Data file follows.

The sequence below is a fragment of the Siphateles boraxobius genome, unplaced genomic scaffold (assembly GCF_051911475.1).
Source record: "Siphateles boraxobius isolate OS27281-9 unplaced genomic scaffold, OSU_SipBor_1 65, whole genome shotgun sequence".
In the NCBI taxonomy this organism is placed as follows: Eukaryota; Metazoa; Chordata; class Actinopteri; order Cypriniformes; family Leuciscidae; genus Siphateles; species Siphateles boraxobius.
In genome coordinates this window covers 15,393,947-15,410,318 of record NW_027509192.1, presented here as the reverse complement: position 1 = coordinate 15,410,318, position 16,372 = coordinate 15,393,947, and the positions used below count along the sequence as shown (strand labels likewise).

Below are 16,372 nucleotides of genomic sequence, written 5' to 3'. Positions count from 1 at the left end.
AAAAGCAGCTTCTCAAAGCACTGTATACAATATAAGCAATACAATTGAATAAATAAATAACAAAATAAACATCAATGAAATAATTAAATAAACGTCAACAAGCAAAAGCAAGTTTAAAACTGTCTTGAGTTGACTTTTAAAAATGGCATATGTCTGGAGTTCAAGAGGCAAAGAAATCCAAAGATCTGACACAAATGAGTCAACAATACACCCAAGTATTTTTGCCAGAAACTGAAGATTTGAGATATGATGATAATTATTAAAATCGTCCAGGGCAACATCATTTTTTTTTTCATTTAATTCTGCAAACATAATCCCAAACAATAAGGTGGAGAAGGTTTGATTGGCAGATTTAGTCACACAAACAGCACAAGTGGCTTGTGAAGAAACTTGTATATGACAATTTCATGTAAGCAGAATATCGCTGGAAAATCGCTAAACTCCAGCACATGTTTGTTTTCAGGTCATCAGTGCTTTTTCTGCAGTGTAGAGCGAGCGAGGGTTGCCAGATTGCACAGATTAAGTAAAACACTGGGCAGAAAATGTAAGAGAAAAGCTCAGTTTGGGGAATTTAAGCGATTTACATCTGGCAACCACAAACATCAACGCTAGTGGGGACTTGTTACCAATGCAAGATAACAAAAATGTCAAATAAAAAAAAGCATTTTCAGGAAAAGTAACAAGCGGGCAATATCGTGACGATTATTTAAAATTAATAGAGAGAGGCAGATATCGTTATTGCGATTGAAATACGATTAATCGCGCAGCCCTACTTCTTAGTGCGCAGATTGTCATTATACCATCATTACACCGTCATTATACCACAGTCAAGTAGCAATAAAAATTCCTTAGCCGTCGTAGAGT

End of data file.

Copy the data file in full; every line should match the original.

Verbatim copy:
The sequence below is a fragment of the Siphateles boraxobius genome, unplaced genomic scaffold (assembly GCF_051911475.1).
Source record: "Siphateles boraxobius isolate OS27281-9 unplaced genomic scaffold, OSU_SipBor_1 65, whole genome shotgun sequence".
In the NCBI taxonomy this organism is placed as follows: Eukaryota; Metazoa; Chordata; class Actinopteri; order Cypriniformes; family Leuciscidae; genus Siphateles; species Siphateles boraxobius.
In genome coordinates this window covers 15,393,947-15,410,318 of record NW_027509192.1, presented here as the reverse complement: position 1 = coordinate 15,410,318, position 16,372 = coordinate 15,393,947, and the positions used below count along the sequence as shown (strand labels likewise).

Below are 16,372 nucleotides of genomic sequence, written 5' to 3'. Positions count from 1 at the left end.
AAAAGCAGCTTCTCAAAGCACTGTATACAATATAAGCAATACAATTGAATAAATAAATAACAAAATAAACATCAATGAAATAATTAAATAAACGTCAACAAGCAAAAGCAAGTTTAAAACTGTCTTGAGTTGACTTTTAAAAATGGCATATGTCTGGAGTTCAAGAGGCAAAGAAATCCAAAGATCTGACACAAATGAGTCAACAATACACCCAAGTATTTTTGCCAGAAACTGAAGATTTGAGATATGATGATAATTATTAAAATCGTCCAGGGCAACATCATTTTTTTTTTCATTTAATTCTGCAAACATAATCCCAAACAATAAGGTGGAGAAGGTTTGATTGGCAGATTTAGTCACACAAACAGCACAAGTGGCTTGTGAAGAAACTTGTATATGACAATTTCATGTAAGCAGAATATCGCTGGAAAATCGCTAAACTCCAGCACATGTTTGTTTTCAGGTCATCAGTGCTTTTTCTGCAGTGTAGAGCGAGCGAGGGTTGCCAGATTGCACAGATTAAGTAAAACACTGGGCAGAAAATGTAAGAGAAAAGCTCAGTTTGGGGAATTTAAGCGATTTACATCTGGCAACCACAAACATCAACGCTAGTGGGGACTTGTTACCAATGCAAGATAACAAAAATGTCAAATAAAAAAAAGCATTTTCAGGAAAAGTAACAAGCGGGCAATATCGTGACGATTATTTAAAATTAATAGAGAGAGGCAGATATCGTTATTGCGATTGAAATACGATTAATCGCGCAGCCCTACTTCTTAGTGCGCAGATTGTCATTATACCATCATTACACCGTCATTATACCACAGTCAAGTAGCAATAAAAATTCCTTAGCCGTCGTAGAGT